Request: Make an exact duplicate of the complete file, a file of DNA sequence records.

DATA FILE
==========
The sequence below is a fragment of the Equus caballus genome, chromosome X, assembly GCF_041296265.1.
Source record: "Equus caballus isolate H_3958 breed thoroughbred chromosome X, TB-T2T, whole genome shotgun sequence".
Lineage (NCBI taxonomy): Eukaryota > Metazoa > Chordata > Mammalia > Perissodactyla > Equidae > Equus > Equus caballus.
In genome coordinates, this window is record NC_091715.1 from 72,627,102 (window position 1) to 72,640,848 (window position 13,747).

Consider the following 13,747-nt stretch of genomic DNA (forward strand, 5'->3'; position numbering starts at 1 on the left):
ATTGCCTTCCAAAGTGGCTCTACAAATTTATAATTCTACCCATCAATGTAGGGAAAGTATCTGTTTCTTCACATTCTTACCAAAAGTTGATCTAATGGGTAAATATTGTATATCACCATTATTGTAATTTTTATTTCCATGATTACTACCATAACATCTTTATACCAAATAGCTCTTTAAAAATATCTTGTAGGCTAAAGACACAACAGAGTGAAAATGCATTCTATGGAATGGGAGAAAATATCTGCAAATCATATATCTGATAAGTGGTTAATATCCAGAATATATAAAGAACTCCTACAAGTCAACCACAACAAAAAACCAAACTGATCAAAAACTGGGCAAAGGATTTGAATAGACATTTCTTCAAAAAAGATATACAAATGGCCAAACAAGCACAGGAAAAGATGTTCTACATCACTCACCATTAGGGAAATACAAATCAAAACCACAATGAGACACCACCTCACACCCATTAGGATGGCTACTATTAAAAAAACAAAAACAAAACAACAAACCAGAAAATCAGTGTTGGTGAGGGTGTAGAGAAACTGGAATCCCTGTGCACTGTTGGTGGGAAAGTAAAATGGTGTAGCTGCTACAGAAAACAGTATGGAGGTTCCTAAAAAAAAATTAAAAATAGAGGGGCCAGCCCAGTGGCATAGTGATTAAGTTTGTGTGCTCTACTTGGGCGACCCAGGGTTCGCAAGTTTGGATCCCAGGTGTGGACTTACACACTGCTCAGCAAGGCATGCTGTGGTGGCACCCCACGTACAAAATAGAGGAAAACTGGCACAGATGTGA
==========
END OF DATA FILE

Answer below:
The sequence below is a fragment of the Equus caballus genome, chromosome X, assembly GCF_041296265.1.
Source record: "Equus caballus isolate H_3958 breed thoroughbred chromosome X, TB-T2T, whole genome shotgun sequence".
Lineage (NCBI taxonomy): Eukaryota > Metazoa > Chordata > Mammalia > Perissodactyla > Equidae > Equus > Equus caballus.
In genome coordinates, this window is record NC_091715.1 from 72,627,102 (window position 1) to 72,640,848 (window position 13,747).

Consider the following 13,747-nt stretch of genomic DNA (forward strand, 5'->3'; position numbering starts at 1 on the left):
ATTGCCTTCCAAAGTGGCTCTACAAATTTATAATTCTACCCATCAATGTAGGGAAAGTATCTGTTTCTTCACATTCTTACCAAAAGTTGATCTAATGGGTAAATATTGTATATCACCATTATTGTAATTTTTATTTCCATGATTACTACCATAACATCTTTATACCAAATAGCTCTTTAAAAATATCTTGTAGGCTAAAGACACAACAGAGTGAAAATGCATTCTATGGAATGGGAGAAAATATCTGCAAATCATATATCTGATAAGTGGTTAATATCCAGAATATATAAAGAACTCCTACAAGTCAACCACAACAAAAAACCAAACTGATCAAAAACTGGGCAAAGGATTTGAATAGACATTTCTTCAAAAAAGATATACAAATGGCCAAACAAGCACAGGAAAAGATGTTCTACATCACTCACCATTAGGGAAATACAAATCAAAACCACAATGAGACACCACCTCACACCCATTAGGATGGCTACTATTAAAAAAACAAAAACAAAACAACAAACCAGAAAATCAGTGTTGGTGAGGGTGTAGAGAAACTGGAATCCCTGTGCACTGTTGGTGGGAAAGTAAAATGGTGTAGCTGCTACAGAAAACAGTATGGAGGTTCCTAAAAAAAAATTAAAAATAGAGGGGCCAGCCCAGTGGCATAGTGATTAAGTTTGTGTGCTCTACTTGGGCGACCCAGGGTTCGCAAGTTTGGATCCCAGGTGTGGACTTACACACTGCTCAGCAAGGCATGCTGTGGTGGCACCCCACGTACAAAATAGAGGAAAACTGGCACAGATGTGA